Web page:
YO MAMA: When dinner for two becomes dinner for three | iNFOnews | Thompson-Okanagan's News Source

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YO MAMA: When dinner for two becomes dinner for three

Image Credit: PEXELS



Our dinner table looks a little different these days thanks to the presence of our 18-month-old toddler.

No more tablecloths (which can be pulled off the table with disastrous results), no more candles, no more vases of flowers. The nice wine glasses are all put away. It’s different than we’re used to, but it works. We have a system to avoid/ minimize stains, accidental falls and broken dinnerware.

That all goes out the window at the restaurant, something I learned during a recent weekend out of town with our toddler.

Like most aspects of daily life, dining out is a completely different experience with a baby in tow. How different? Let me count the ways.

Dinner for two vs. Dinner for three

Getting ready

Dinner for two: Getting ready is a luxurious process. You can start whenever you want, take as long as you want, and no one will interrupt you. You can try on several different outfits, use a curling iron without fear of it being pulled off the counter, and throw everything you need into one small purse.

Dinner for three: You are already running late. There are no clean clothes. Brushing your teeth is the extent of your beauty care regime. You haul a bulging diaper bag to the car while your partner tries to find matching socks and shoes for the kid.

Getting there

Dinner for two: You arrive somewhere between the very acceptable eating hours of 6 pm and 8 pm. Maybe you make a reservation, maybe you don’t. It doesn’t really matter, because you have no set schedule.

Dinner for three: You arrive at the obscenely early hour of 5 pm so you can get out of there by the kid’s bedtime. You aren’t even all that hungry. A sorry-looking high chair is dragged out from some dark and desolate place and awkwardly shoved in beside your table.


Dinner for two: You carefully consider each item on the menu. What are you really craving? When the waiter comes around, you ask about the special, then say you need more time. Why not? You have so much of it.

Dinner for three: You quickly skim the menu (which your toddler is trying to wear as a hat) and are ready to order before the waitress even brings your water. You order kid-friendly foods that can be shared with the small human on your lap.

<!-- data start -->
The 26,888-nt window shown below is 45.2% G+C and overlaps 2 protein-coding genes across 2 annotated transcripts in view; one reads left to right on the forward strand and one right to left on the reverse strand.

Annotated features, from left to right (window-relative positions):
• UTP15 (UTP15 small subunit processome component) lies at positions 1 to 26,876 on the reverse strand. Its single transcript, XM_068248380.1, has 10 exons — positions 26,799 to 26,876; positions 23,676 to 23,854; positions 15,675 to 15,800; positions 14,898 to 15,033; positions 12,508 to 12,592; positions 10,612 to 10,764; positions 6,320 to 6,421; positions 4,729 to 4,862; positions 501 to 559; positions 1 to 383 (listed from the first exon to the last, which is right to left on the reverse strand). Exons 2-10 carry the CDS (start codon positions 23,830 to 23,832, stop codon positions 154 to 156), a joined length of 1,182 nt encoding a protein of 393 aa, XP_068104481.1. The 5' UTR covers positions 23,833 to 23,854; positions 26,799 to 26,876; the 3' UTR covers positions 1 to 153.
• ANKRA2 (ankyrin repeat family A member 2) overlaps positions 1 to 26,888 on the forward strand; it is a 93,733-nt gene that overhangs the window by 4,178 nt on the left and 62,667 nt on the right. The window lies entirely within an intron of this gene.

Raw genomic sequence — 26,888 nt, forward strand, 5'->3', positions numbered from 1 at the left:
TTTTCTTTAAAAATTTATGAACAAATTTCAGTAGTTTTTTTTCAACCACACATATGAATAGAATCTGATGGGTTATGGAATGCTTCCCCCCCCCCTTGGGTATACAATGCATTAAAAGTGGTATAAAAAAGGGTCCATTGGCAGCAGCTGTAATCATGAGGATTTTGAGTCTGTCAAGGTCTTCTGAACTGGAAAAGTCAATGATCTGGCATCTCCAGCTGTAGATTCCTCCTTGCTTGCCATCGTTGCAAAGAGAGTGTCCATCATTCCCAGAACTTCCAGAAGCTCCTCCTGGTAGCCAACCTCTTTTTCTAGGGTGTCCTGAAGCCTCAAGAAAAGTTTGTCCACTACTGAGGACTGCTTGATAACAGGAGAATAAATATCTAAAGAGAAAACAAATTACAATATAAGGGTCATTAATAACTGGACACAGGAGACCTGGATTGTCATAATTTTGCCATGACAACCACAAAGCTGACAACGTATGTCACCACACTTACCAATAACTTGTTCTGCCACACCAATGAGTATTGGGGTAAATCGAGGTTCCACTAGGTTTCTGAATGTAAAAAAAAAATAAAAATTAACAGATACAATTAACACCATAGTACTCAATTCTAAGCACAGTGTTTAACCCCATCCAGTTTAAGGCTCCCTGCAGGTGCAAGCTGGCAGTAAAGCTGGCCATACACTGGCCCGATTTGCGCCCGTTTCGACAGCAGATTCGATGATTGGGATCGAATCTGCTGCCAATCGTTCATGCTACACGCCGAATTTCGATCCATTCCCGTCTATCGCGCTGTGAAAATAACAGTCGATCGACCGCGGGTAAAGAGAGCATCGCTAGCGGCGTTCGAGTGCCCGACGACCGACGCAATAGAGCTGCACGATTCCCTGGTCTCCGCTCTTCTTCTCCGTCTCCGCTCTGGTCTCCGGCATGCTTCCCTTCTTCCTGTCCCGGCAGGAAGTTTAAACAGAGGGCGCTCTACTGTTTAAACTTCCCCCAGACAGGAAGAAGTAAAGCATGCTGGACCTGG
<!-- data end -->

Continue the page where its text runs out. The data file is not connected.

Dinner for two: You sit back and enjoy a pleasant conversation with your partner over a cocktail. When the conversation naturally comes to a pause, you sit in comfortable silence, just taking in the atmosphere around you, people watching, admiring art on the walls or the street outside the window.

Dinner for three: You are in full Operation Hazard Mitigation mode. Water glasses, knives and forks are pushed to the opposite side of the table. You extract a toy from the diaper bag but your toddler only has eyes for the silverware. You spend most of your time trying to stop him from crawling across the table. Colouring pages and a basket of half-nibbled crayons are delivered to your table. The kid puts them straight in his mouth while you glare at the server.


Dinner for two: The steaming food is placed in front of you and you enjoy inhaling the delicious aromas before digging in. You savour each delicious bite and pause sit back and digest partway through the meal.

Dinner for three: You quickly push all the plates toward the centre of the table, just out of your toddler’s reach. He does not want to sit in the highchair, so instead, you balance him on your lap while attempting to scarf down bites of your food. It’s fun offering him bits of your food and you love watching his facial expressions when he tries new tastes. It isn’t long, however, before he wants to get down and explore. You and your partner take turns walking him around the restaurant while the other person eats. You end up seeing much more of the restaurant than you previously would have (there is now an excuse to peak into the kitchen and watch the chefs at work) and you get to enjoy impromptu conversations with strangers.

Cheque please…

Dinner for two: You order coffee and dessert. It’s such a nice night, why not stay out a little longer? You discuss what to do next. Maybe a movie or a leisurely stroll down the street.

Dinner for three: The table is a train wreck. Bits of food and a mound of soggy napkins from a spilled water glass litter the scene (which you do your best to clean up). You get the rest of your food packed up; maybe you will eat it at home after the kid goes to bed. You compliment each other on moments of heroism — epic spill saves, intercepted reaches for the hot sauce, a successful diaper change in the washroom. You talk about how — even though it was a bit naughty — it was so cool when the kid snatched an ice cube out of the glass and watched in fascination as it melted in his hand, giggling as it dripped and disappeared before his eyes. Or the mind-blowing moment when he learned how to dip his yam fries into aioli. Or how proud you both were when he pushed all the chairs in at the end of the night, like a proper gentleman.

But the best part of dining out with a toddler has to be… no dishes!

— Charlotte Helston gave birth to her first child, a rambunctious little boy, in the spring of 2021. Yo Mama is her weekly reflection on the wild, exhilarating, beautiful, messy, awe-inspiring journey of parenthood.


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